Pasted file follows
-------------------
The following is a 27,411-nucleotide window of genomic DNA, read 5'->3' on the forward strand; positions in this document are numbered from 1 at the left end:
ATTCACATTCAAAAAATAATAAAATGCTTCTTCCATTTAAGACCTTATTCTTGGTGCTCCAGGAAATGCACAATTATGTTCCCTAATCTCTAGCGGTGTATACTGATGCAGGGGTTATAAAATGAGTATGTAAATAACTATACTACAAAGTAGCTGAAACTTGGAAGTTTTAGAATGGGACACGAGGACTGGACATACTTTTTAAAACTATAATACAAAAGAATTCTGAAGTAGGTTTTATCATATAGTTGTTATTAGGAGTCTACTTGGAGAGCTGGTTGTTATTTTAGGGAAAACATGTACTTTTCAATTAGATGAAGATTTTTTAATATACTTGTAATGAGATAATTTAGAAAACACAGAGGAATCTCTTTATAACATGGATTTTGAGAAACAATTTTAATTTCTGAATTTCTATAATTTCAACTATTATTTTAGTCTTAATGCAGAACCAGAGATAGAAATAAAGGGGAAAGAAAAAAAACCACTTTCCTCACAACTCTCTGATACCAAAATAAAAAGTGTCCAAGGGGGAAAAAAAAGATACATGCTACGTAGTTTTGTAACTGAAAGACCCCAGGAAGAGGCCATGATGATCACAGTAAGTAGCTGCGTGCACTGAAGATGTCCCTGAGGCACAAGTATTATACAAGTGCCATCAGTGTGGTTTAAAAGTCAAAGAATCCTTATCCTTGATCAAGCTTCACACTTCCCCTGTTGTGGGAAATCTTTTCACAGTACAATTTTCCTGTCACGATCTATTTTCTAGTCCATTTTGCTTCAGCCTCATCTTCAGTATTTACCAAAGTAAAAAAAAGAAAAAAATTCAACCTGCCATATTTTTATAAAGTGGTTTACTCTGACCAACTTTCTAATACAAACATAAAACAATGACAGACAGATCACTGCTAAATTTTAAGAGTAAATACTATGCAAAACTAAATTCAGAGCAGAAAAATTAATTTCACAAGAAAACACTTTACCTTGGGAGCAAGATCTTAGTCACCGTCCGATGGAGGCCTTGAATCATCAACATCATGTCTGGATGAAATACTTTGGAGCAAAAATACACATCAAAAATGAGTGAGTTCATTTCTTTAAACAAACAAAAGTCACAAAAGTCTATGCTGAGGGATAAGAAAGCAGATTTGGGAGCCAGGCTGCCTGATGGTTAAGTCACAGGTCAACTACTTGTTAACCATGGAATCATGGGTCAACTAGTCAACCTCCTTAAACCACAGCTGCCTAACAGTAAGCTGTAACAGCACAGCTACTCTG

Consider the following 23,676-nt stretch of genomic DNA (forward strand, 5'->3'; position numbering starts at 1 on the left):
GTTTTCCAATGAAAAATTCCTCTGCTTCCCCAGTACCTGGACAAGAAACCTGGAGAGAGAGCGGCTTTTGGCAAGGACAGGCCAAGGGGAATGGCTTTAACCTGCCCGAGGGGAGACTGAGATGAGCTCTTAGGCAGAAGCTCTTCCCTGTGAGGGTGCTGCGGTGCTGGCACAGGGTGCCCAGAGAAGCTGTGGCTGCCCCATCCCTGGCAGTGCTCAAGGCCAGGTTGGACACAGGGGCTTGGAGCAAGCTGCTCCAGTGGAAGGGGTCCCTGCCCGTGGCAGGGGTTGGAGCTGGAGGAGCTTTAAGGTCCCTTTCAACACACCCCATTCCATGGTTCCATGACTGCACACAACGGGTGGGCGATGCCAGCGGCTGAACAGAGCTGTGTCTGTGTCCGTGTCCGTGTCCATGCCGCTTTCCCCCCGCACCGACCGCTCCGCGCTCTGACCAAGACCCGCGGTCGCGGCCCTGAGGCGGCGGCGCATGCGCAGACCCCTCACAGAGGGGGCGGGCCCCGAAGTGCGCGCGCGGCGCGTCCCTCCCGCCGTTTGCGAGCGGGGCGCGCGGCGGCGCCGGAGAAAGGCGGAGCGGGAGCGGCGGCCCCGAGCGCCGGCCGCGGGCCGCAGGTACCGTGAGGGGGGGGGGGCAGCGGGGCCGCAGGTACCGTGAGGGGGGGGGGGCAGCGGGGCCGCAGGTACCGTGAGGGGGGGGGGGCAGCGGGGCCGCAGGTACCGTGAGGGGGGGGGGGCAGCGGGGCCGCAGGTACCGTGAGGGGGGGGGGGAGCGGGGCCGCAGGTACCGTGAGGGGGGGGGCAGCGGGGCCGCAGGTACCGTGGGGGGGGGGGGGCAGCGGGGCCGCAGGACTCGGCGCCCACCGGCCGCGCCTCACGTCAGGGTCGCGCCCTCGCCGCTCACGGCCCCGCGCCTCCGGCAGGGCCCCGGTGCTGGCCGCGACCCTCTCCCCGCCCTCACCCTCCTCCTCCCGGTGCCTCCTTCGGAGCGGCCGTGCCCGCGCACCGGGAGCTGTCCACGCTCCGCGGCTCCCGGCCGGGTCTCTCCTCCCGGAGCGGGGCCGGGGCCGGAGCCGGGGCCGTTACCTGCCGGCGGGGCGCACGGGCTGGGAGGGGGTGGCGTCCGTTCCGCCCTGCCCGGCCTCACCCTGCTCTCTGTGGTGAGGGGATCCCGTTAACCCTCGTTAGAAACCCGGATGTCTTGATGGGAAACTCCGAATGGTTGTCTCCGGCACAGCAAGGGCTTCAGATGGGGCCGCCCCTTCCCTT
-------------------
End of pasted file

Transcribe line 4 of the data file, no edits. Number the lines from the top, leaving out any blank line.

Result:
GTTTTCCAATGAAAAATTCCTCTGCTTCCCCAGTACCTGGACAAGAAACCTGGAGAGAGAGCGGCTTTTGGCAAGGACAGGCCAAGGGGAATGGCTTTAACCTGCCCGAGGGGAGACTGAGATGAGCTCTTAGGCAGAAGCTCTTCCCTGTGAGGGTGCTGCGGTGCTGGCACAGGGTGCCCAGAGAAGCTGTGGCTGCCCCATCCCTGGCAGTGCTCAAGGCCAGGTTGGACACAGGGGCTTGGAGCAAGCTGCTCCAGTGGAAGGGGTCCCTGCCCGTGGCAGGGGTTGGAGCTGGAGGAGCTTTAAGGTCCCTTTCAACACACCCCATTCCATGGTTCCATGACTGCACACAACGGGTGGGCGATGCCAGCGGCTGAACAGAGCTGTGTCTGTGTCCGTGTCCGTGTCCATGCCGCTTTCCCCCCGCACCGACCGCTCCGCGCTCTGACCAAGACCCGCGGTCGCGGCCCTGAGGCGGCGGCGCATGCGCAGACCCCTCACAGAGGGGGCGGGCCCCGAAGTGCGCGCGCGGCGCGTCCCTCCCGCCGTTTGCGAGCGGGGCGCGCGGCGGCGCCGGAGAAAGGCGGAGCGGGAGCGGCGGCCCCGAGCGCCGGCCGCGGGCCGCAGGTACCGTGAGGGGGGGGGGGCAGCGGGGCCGCAGGTACCGTGAGGGGGGGGGGGCAGCGGGGCCGCAGGTACCGTGAGGGGGGGGGGGCAGCGGGGCCGCAGGTACCGTGAGGGGGGGGGGGCAGCGGGGCCGCAGGTACCGTGAGGGGGGGGGGGAGCGGGGCCGCAGGTACCGTGAGGGGGGGGGCAGCGGGGCCGCAGGTACCGTGGGGGGGGGGGGGCAGCGGGGCCGCAGGACTCGGCGCCCACCGGCCGCGCCTCACGTCAGGGTCGCGCCCTCGCCGCTCACGGCCCCGCGCCTCCGGCAGGGCCCCGGTGCTGGCCGCGACCCTCTCCCCGCCCTCACCCTCCTCCTCCCGGTGCCTCCTTCGGAGCGGCCGTGCCCGCGCACCGGGAGCTGTCCACGCTCCGCGGCTCCCGGCCGGGTCTCTCCTCCCGGAGCGGGGCCGGGGCCGGAGCCGGGGCCGTTACCTGCCGGCGGGGCGCACGGGCTGGGAGGGGGTGGCGTCCGTTCCGCCCTGCCCGGCCTCACCCTGCTCTCTGTGGTGAGGGGATCCCGTTAACCCTCGTTAGAAACCCGGATGTCTTGATGGGAAACTCCGAATGGTTGTCTCCGGCACAGCAAGGGCTTCAGATGGGGCCGCCCCTTCCCTT